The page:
On ‘Crashing,’ how comics are respecting — or mocking — the #MeToo movement

SHARE On ‘Crashing,’ how comics are respecting — or mocking — the #MeToo movement

Ali (Jamie Lee, left) and Pete (Pete Holmes) share a gig with a boorish comedian (Dov Davidoff) in Sunday’s episode of “Crashing.” | HBO

“Have a little accountability, OK? You’re not the victim. Just because you’re up there [onstage] pacing around wearing a leather jacket doesn’t mean you’re telling it like it is.” – Female comic responding to a misogynist veteran male comic’s pity party on HBO’s “Crashing”

From the get-go, the HBO series “Crashing” — starring the former Chicago comic Pete Holmes as an up-and-coming comic named Pete Holmes — has had one foot in the real world of stand-up comedy while telling the stories of the fictional Pete.

Name comics play themselves. In a story arc with an unfortunately realistic parallel to real-life events, Pete becomes friends with Artie Lange, whose struggles with addiction derail their bond, slow Artie’s career and could even lead to full tragedy.

In the premiere episode of Season Three, Pete drops in on the Boston Comedy Club in New York City, and the manager, Jason (Dov Davidoff), who’s also a veteran comic, says business is great:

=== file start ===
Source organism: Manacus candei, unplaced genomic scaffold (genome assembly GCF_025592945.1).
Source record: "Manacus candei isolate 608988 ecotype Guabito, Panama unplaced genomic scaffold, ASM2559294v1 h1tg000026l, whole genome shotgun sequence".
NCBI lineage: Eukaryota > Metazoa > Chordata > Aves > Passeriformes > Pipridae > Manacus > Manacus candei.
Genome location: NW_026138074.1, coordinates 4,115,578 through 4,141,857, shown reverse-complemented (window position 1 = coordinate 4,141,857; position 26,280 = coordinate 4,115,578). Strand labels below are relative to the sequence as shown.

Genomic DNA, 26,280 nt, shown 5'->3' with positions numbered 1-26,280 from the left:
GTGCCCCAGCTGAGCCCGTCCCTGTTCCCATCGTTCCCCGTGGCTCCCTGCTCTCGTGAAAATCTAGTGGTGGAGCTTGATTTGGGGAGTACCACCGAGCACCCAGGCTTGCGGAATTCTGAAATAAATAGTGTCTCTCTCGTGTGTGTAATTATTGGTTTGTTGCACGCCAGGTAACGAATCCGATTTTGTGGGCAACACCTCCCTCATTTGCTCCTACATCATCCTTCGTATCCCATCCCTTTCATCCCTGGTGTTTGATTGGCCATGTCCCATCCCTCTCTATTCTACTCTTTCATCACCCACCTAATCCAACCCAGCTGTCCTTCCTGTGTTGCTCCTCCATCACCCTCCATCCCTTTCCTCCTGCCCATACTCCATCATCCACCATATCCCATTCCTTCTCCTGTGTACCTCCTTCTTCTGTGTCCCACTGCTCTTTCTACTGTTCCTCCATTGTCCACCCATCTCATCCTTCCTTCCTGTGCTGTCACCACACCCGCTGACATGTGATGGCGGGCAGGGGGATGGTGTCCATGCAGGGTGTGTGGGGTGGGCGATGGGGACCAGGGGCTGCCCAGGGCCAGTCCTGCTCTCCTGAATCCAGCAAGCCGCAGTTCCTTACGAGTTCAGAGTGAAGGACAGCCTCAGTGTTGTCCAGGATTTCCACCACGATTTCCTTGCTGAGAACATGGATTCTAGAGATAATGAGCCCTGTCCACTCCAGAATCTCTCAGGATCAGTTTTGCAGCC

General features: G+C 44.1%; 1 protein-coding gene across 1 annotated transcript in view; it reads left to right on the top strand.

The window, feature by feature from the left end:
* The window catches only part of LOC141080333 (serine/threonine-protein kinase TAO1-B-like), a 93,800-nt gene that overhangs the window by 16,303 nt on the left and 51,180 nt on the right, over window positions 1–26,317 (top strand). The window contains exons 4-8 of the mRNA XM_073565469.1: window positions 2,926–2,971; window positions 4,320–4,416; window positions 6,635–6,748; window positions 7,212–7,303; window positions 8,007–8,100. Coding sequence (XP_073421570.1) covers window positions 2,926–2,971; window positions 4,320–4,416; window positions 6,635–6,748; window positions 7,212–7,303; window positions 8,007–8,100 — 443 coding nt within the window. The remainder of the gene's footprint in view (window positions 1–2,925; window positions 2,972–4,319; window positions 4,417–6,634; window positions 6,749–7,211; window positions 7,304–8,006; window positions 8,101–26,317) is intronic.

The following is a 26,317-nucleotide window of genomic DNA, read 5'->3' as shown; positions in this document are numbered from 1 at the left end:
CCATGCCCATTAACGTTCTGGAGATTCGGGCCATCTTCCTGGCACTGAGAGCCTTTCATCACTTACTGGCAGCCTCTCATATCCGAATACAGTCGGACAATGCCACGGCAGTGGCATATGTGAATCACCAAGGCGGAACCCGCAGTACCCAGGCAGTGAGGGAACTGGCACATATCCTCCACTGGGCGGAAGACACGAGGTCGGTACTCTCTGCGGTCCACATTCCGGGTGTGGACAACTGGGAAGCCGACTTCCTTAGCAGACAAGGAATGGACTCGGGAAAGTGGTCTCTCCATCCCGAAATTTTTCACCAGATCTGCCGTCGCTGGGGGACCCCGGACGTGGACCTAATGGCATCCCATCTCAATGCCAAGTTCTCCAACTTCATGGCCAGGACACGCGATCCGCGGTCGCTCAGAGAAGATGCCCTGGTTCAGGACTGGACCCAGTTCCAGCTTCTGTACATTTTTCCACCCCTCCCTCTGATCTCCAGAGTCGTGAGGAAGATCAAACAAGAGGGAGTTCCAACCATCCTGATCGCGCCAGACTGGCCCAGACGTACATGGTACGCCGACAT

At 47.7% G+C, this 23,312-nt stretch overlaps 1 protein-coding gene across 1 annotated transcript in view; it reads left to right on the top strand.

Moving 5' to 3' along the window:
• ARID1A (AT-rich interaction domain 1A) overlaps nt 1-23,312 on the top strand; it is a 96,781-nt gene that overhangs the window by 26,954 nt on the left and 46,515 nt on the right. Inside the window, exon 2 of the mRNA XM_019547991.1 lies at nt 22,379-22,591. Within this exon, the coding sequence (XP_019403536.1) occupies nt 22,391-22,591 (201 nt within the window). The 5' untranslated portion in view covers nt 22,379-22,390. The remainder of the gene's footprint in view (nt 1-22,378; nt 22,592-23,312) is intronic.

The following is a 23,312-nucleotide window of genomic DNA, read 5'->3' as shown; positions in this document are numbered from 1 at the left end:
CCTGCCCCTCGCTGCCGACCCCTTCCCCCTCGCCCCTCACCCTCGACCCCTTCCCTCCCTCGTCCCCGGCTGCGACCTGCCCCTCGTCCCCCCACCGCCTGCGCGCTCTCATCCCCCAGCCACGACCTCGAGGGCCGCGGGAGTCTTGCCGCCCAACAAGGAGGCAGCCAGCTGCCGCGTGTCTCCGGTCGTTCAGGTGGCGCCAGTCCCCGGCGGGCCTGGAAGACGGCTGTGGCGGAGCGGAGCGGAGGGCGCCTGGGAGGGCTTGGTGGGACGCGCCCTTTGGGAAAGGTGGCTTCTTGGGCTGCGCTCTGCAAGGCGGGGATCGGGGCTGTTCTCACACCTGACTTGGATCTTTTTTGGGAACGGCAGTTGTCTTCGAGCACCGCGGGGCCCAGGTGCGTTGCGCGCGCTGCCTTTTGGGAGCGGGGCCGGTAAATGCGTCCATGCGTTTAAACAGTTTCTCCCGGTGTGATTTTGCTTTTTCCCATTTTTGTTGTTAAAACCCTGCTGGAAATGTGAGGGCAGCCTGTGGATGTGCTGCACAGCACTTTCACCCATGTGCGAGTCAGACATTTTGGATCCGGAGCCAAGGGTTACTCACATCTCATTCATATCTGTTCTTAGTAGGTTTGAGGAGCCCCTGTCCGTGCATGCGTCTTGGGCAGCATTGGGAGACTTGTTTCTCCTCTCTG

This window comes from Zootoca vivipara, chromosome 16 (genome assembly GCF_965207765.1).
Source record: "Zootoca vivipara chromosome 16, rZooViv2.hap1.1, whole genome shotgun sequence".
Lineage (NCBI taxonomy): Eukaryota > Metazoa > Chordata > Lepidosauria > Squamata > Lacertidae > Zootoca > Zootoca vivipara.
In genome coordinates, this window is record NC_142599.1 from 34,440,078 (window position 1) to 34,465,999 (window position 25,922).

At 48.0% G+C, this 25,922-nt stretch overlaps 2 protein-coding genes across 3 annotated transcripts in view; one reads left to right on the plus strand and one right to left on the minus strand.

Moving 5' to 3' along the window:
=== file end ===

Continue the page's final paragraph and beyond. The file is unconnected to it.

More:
“With the Comedy Cellar around the corner, everybody’s showing up to see if one of the disgraced comedians is going to make an appearance. They fill up, people find their way over here. Overflow, baby!”

In Episode 4, airing at 8 p.m. Sunday on HBO, Holmes, his fellow comic (and ex-girlfriend) Ali (Jamie Lee) and Jason are booked to play a corporate-owned comedy club in a shopping mall in New Jersey. The premise turns into a sharply rendered look at the #MeToo movement, how it has changed the comedy landscape — and how some male comics still don’t get it.

Jason is the headliner, and he takes to the stage to the accompaniment of heavy metal music, says “What’s up, f——s!” and launches into his regular set.

“Sometimes stereotypes are a reality,” he says. “That’s not racism, it’s pattern recognition! If you want to see a film in a quiet theater, steer clear of Harlem …”

It gets worse from there.

Most of Jason’s set consists of mocking the “new rules” involving men and women, e.g., “I’m not sure how to approach a woman. … We’re all on thin ice. What’s more creepy than asking a girl whether or not you can kiss her?”

There doesn’t seem to be much difference between Jason’s on-stage persona and the off-stage Jason, who sexually harasses the waitress (Jaleesa Capri) in the Green Room even after she’s told him — more than once — she’s not interested.

“Wake the f— up!” she says. “That kind of —-, that’s so over. … You know what the worst job in this club is, it’s working the f—— green room, because you guys think we all want to talk to you and we don’t. We really don’t. So just leave me alone and let me do my f—— job.”

And. Yet. The. Guy. Still. Doesn’t. Get. It.

Strong work from everyone in the ensemble, working off a script that makes some excellent points without making us feel we’re being lectured.

This is the kind of TV we should watch — but also listen to. Really listen.

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